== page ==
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Unanticipated drainage patterns or drainage anomalies are common phenomena in Gulf Coast Tertiary sandstones. Drainage anomalies can occur in reservoirs that were deposited in a single depositional environment or in several environments. They can be recognized by an analysis of the production data, from pulsed neutron logs, or from logs in new wells drilled later in the life of the field. One of the best ways to locate drainage anomalies is by undertaking comprehensive subsurface engineering reviews which incorporate all geologic, petrophysical, production, and reservoir engineering data from the field--the synergistic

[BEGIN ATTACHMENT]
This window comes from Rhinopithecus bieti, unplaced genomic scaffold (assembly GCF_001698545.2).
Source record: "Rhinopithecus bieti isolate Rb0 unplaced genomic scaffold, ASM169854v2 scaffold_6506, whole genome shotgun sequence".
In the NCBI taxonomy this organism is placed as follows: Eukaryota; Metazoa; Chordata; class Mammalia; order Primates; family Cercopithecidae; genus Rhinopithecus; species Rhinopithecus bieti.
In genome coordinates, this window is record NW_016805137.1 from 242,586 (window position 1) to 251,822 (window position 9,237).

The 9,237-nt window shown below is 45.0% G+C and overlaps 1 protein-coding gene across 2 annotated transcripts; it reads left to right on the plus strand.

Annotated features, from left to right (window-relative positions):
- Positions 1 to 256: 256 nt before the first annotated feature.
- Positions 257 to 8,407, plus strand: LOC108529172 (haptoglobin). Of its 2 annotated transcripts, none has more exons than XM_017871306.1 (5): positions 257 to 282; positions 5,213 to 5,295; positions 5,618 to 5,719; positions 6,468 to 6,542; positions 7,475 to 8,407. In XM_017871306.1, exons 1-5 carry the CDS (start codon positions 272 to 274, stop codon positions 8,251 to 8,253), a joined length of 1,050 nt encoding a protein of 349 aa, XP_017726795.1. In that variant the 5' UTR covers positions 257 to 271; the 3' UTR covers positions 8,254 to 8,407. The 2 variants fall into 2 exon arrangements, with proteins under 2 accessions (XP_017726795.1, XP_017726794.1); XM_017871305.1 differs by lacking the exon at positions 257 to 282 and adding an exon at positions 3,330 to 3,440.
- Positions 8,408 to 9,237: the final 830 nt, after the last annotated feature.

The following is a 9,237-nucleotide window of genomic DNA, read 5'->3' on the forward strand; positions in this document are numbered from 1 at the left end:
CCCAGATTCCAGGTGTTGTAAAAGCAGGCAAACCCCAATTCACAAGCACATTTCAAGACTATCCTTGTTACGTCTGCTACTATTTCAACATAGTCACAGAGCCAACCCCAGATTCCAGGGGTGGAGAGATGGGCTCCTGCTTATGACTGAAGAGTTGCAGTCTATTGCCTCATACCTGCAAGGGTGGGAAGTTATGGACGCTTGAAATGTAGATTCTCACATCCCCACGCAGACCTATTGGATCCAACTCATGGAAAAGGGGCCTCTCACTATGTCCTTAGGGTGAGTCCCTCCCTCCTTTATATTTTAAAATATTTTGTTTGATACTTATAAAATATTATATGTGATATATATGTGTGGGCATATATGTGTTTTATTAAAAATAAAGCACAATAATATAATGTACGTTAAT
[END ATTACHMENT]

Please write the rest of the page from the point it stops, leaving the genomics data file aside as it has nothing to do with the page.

approach. Recognition of these drainage anomalies often leads to the drilling of new wells or the recompletion of existing wells, thereby increasing the ultimate recovery from a reservoir.
Five examples of drainage anomalies in three offshore Louisiana fields include two from South Pass Block 27 field; one from South Pass Block 24 field; and two from Eugene Island Block 18 field. Three are from reservoirs which were deposited in several depositional environments and two are from single environment reservoirs. Four are oil reservoirs and one is a gas reservoir.
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